Leading Heart Valve Manufacturer, Edwards Lifesciences, Reaches 52-Week High
By Adam Pick on June 22, 2009
When it comes to making investments, I’m no Warren Buffet.
However, every once in-a-while, I come across a company that is uniquely positioned within a growing industry. Such is the case of… Edwards Lifesciences (NYSE: EW). As you may know, Edwards Lifesciences, founded in 1958, is the leading heart valve replacement manufacturer on the planet.
I originally became familiar with Edwards Lifesciences as I prepared for my own heart valve replacement surgery. However, I really became interested in Edwards’ product and financial strengths during the research for my book.
In 2007, I was lucky to tour Edwards headquarters, to walk through its heart valve museum and to visit its manufacturing center in Irvine, California. During that visit, I learned more about the history of the company, its unique product portfolio and its ongoing dedication to patients requiring heart valve surgery.
The Heart Valve Museum At Edwards Lifesciences
Edwards commitment to the heart valve market is proving valuable to its shareholders. I just learned that the company’s shares touched $68.23 last week. That is a 52-week high for the Edwards. (You might recall that I have highlighted the company’s financial performance on a few occasions. Since my first blog, the stock has increased $14 per share, a 26% increase.)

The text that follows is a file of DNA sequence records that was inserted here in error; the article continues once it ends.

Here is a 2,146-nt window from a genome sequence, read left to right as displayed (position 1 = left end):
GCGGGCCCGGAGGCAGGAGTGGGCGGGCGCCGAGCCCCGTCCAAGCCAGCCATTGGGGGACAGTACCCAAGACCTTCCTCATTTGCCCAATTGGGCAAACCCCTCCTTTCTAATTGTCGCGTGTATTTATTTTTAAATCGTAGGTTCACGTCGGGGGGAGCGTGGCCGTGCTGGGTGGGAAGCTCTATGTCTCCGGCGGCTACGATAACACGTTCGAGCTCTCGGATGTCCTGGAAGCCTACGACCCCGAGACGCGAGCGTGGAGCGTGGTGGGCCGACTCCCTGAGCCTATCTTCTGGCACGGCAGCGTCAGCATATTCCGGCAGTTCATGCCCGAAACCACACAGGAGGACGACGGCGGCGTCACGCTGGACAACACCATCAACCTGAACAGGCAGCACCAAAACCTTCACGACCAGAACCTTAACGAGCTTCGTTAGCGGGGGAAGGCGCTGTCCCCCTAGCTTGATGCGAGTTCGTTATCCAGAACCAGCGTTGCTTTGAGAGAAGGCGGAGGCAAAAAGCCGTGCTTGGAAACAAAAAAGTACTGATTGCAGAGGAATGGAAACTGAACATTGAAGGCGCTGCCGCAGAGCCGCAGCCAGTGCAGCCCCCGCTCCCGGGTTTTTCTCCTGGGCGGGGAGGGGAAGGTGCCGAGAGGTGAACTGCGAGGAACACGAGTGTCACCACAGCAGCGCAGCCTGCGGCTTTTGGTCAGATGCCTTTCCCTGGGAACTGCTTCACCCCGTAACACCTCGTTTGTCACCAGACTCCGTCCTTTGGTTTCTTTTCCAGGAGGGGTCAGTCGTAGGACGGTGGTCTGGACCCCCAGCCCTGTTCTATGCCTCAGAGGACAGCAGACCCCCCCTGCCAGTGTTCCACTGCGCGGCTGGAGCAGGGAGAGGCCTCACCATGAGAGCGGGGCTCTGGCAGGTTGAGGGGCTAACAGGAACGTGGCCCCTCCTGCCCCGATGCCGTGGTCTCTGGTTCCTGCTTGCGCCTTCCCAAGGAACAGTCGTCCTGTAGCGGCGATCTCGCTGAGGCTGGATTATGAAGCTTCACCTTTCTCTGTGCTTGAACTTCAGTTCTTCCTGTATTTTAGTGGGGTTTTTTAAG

Again, I’m no Warren Buffet… This is simply a very good company that is making a difference in the lives of people with heart valve disease.
Keep on tickin!
John Cullen says on June 22nd, 2009 at 1:48 pm
Hello Adam. Are you familiar with the On-X valve made by Medical Carbon Research Group in Austin TX? It looks to me like it may require less anti-coagulation because of it’s patented silicone-free pyrolytic carbon surface, lower pressure gradients, and improved pivot washing. I am new to this game since I just found out a few weeks ago that I will require double-valve surgery. But after reading about this valve I am leaning towards it, Unless I hear something bad about it. I am 68 yr old and the thought of maintaining a high INR number in my old age worries me a lot.
They have implanted a lot of these valves in South Africa where they have a large number of patients who don’t take their Coumadin, and the incidence of thrombosis is as low with these people as would be expected with St. Jude valves with patients who properly maintain their INR levels. They are conducting clinical trials now with lower INR levels. Preliminary results are good. If it is approved by the FDA with lower INR levels, this valve might become the most popular one. What do you think?